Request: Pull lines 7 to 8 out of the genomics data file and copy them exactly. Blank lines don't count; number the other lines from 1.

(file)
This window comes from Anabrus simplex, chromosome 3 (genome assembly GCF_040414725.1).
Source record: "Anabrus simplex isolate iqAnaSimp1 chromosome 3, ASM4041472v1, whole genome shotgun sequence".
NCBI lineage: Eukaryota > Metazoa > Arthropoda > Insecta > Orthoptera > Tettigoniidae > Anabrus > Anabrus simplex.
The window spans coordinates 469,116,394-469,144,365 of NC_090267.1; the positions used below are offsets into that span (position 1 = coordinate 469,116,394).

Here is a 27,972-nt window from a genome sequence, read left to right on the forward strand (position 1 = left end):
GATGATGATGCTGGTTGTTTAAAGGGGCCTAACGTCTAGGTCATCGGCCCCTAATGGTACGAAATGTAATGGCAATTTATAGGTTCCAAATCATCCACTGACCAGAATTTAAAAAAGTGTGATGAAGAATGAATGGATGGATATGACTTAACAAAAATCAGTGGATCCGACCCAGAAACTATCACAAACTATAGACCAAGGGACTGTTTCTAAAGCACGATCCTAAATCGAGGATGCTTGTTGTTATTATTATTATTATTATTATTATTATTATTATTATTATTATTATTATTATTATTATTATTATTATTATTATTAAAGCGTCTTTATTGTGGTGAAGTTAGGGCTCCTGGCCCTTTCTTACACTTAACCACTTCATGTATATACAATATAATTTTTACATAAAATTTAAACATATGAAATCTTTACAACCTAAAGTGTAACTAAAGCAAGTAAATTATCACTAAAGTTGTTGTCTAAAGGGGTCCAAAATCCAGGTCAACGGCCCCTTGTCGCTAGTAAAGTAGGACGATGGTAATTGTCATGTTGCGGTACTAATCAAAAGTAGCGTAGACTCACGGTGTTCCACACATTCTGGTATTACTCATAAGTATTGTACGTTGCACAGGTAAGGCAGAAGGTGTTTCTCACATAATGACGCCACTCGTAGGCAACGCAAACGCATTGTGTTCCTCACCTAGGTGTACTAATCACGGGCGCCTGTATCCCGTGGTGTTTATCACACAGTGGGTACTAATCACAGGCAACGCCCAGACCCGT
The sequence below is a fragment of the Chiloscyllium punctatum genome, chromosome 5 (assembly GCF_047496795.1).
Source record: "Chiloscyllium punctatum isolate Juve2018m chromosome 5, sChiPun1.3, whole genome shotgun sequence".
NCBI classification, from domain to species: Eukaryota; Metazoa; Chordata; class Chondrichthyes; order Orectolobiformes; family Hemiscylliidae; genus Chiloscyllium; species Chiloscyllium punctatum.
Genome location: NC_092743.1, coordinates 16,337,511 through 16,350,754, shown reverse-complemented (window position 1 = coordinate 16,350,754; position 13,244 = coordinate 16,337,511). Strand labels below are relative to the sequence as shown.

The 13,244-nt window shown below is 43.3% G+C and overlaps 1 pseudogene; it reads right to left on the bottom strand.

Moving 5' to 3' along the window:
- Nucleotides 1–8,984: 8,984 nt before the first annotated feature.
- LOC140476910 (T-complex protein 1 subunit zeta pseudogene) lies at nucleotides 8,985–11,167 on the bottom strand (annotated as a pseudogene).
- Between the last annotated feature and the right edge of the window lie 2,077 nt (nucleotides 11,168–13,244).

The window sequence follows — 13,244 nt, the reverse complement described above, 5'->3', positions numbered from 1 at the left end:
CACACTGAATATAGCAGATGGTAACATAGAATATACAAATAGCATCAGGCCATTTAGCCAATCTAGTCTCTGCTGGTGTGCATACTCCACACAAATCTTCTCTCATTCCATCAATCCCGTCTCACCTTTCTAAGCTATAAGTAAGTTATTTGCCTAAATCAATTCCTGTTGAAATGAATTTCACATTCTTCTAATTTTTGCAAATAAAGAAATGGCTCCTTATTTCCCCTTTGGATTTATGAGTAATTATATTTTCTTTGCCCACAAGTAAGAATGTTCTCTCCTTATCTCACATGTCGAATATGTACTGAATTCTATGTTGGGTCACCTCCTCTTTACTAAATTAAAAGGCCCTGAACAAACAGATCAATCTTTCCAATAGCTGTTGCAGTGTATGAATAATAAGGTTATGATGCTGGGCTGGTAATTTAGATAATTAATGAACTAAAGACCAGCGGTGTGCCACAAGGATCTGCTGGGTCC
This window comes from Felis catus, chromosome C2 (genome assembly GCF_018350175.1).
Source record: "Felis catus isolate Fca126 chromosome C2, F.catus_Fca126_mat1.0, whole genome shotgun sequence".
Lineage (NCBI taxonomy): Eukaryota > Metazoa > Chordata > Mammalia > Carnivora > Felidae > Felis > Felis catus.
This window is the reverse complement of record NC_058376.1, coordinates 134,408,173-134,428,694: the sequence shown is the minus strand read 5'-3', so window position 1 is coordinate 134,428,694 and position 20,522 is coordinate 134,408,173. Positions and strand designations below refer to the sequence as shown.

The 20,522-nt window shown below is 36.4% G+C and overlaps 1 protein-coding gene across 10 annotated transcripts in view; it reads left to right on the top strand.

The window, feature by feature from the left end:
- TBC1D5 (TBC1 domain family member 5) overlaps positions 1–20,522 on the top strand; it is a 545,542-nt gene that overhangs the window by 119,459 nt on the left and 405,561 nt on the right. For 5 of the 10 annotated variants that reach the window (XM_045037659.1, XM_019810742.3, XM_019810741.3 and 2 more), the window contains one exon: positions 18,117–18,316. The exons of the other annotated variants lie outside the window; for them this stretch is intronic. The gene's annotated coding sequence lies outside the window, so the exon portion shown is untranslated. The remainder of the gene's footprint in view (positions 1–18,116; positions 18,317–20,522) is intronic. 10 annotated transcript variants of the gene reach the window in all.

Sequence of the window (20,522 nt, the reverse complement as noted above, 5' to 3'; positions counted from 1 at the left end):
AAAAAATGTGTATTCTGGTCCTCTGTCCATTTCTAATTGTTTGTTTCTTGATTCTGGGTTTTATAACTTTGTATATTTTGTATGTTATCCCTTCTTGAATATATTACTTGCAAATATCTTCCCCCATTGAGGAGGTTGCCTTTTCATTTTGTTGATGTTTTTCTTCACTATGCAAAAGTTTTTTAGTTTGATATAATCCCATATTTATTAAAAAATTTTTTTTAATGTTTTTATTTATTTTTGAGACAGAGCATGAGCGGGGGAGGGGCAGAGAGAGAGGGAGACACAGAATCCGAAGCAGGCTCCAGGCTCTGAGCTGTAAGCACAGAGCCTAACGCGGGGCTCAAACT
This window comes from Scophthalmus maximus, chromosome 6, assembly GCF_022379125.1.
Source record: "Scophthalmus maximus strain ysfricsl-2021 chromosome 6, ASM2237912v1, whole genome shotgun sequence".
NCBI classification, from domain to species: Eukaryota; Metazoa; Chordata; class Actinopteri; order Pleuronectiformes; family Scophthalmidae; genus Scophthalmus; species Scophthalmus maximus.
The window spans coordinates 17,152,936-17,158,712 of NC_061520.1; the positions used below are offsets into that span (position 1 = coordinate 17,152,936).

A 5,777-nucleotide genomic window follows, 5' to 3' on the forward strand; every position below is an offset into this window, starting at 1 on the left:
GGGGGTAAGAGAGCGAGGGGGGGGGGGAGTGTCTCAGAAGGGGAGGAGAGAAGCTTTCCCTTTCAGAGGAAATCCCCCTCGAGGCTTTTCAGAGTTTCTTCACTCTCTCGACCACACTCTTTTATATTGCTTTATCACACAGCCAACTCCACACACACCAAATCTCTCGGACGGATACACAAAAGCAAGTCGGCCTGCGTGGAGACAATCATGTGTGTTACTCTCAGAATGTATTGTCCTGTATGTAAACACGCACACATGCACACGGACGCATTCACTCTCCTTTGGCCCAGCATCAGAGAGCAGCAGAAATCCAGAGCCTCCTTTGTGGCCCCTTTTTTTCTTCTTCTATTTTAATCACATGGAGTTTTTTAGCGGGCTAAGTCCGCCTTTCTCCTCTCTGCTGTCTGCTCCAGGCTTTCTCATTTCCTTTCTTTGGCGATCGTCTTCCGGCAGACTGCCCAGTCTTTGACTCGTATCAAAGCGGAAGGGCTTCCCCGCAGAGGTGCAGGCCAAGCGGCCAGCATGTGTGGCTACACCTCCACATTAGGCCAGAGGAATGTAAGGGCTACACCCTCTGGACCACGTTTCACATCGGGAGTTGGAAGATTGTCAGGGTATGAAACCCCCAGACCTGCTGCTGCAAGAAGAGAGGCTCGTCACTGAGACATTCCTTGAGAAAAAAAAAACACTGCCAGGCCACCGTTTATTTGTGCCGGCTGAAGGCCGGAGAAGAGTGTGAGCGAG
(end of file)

The sequence below is a fragment of the Chiloscyllium punctatum genome, chromosome 5 (assembly GCF_047496795.1).
Source record: "Chiloscyllium punctatum isolate Juve2018m chromosome 5, sChiPun1.3, whole genome shotgun sequence".